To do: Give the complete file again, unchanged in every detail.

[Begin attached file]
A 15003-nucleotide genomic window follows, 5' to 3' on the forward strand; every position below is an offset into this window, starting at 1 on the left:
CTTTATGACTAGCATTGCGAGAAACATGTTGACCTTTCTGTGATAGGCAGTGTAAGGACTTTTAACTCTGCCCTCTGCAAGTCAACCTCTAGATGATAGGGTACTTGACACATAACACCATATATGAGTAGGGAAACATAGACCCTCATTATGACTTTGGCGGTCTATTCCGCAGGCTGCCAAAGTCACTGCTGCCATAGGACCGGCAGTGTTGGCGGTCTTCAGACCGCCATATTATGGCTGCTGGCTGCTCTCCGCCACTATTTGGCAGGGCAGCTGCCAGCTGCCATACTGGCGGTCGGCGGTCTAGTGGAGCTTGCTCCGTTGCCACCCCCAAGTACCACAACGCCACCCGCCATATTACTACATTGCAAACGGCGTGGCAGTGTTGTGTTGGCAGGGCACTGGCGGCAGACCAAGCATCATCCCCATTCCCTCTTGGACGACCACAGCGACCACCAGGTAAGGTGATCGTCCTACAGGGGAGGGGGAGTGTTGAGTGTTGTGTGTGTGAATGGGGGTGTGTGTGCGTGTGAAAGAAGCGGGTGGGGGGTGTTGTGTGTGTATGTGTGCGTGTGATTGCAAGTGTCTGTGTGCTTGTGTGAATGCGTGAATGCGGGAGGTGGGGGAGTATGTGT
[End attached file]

A 15003-nucleotide genomic window follows, 5' to 3' on the forward strand; every position below is an offset into this window, starting at 1 on the left:
CTTTATGACTAGCATTGCGAGAAACATGTTGACCTTTCTGTGATAGGCAGTGTAAGGACTTTTAACTCTGCCCTCTGCAAGTCAACCTCTAGATGATAGGGTACTTGACACATAACACCATATATGAGTAGGGAAACATAGACCCTCATTATGACTTTGGCGGTCTATTCCGCAGGCTGCCAAAGTCACTGCTGCCATAGGACCGGCAGTGTTGGCGGTCTTCAGACCGCCATATTATGGCTGCTGGCTGCTCTCCGCCACTATTTGGCAGGGCAGCTGCCAGCTGCCATACTGGCGGTCGGCGGTCTAGTGGAGCTTGCTCCGTTGCCACCCCCAAGTACCACAACGCCACCCGCCATATTACTACATTGCAAACGGCGTGGCAGTGTTGTGTTGGCAGGGCACTGGCGGCAGACCAAGCATCATCCCCATTCCCTCTTGGACGACCACAGCGACCACCAGGTAAGGTGATCGTCCTACAGGGGAGGGGGAGTGTTGAGTGTTGTGTGTGTGAATGGGGGTGTGTGTGCGTGTGAAAGAAGCGGGTGGGGGGTGTTGTGTGTGTATGTGTGCGTGTGATTGCAAGTGTCTGTGTGCTTGTGTGAATGCGTGAATGCGGGAGGTGGGGGAGTATGTGT